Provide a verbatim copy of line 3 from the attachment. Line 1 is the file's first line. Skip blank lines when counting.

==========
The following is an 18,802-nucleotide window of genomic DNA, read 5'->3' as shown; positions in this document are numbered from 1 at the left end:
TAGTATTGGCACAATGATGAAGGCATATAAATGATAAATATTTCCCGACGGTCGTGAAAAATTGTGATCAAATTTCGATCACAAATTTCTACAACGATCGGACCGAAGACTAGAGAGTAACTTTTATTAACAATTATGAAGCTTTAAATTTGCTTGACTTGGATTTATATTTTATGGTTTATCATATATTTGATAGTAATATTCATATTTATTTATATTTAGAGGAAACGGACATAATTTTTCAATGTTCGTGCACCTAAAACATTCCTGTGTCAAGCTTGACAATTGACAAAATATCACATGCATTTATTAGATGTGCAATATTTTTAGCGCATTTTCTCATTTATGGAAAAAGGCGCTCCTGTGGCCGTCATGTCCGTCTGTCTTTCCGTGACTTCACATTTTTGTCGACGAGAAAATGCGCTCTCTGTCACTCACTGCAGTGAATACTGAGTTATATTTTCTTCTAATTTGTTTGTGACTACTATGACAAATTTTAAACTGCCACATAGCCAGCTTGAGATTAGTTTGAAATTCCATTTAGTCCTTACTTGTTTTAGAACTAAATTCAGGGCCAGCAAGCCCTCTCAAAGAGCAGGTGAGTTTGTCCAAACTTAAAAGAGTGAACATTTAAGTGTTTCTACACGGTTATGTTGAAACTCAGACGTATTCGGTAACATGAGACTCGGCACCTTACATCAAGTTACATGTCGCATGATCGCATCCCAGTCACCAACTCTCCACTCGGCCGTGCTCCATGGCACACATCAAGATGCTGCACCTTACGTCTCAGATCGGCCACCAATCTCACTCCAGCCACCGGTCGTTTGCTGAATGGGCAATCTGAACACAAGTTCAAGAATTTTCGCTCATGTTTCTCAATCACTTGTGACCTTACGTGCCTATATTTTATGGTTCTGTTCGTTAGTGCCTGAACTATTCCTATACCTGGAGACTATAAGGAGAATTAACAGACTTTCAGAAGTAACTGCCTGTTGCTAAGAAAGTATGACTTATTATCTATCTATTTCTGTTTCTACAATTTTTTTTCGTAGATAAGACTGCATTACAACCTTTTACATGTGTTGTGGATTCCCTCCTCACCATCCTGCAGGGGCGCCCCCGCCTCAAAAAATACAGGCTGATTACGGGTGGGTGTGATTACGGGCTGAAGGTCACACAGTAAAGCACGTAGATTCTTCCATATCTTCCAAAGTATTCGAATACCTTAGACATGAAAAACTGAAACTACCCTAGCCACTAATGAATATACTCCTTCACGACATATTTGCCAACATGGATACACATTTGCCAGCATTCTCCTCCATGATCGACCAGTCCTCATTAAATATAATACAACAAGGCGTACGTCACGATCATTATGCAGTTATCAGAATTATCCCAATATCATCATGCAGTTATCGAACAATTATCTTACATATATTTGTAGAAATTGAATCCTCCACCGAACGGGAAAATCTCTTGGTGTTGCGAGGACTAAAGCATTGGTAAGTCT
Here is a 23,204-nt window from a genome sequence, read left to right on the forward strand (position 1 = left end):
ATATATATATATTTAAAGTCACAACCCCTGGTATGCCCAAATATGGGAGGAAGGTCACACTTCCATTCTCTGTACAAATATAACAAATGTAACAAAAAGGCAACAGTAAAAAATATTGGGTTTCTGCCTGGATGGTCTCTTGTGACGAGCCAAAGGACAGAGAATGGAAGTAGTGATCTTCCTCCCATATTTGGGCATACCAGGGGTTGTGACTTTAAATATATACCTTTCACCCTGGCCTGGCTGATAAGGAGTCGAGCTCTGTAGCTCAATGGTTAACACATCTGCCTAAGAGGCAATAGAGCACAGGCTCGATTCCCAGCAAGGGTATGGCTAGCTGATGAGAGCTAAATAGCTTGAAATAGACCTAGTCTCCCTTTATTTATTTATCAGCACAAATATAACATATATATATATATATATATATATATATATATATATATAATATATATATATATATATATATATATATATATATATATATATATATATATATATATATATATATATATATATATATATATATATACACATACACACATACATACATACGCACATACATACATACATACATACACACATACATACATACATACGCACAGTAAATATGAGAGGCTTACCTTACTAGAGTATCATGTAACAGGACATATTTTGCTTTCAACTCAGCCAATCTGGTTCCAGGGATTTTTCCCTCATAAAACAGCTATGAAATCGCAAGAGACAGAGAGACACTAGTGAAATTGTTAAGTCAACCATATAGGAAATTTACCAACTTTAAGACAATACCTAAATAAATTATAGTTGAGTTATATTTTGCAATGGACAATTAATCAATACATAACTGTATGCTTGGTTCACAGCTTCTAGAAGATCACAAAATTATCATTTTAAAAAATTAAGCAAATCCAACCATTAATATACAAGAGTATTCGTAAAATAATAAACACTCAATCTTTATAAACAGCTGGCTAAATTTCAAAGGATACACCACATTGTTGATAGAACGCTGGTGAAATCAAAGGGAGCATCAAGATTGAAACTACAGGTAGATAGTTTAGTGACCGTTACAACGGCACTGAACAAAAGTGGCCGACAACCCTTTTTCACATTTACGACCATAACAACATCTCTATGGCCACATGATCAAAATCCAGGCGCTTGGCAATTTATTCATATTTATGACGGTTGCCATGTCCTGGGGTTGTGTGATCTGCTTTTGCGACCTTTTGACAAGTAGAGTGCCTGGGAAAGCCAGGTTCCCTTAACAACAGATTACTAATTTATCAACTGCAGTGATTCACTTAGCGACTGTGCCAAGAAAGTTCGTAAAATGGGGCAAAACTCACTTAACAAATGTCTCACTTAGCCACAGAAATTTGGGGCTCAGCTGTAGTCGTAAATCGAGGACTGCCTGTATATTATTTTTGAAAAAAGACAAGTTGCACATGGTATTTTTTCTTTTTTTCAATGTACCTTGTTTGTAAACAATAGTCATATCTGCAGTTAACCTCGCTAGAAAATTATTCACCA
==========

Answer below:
Here is a 23,204-nt window from a genome sequence, read left to right on the forward strand (position 1 = left end):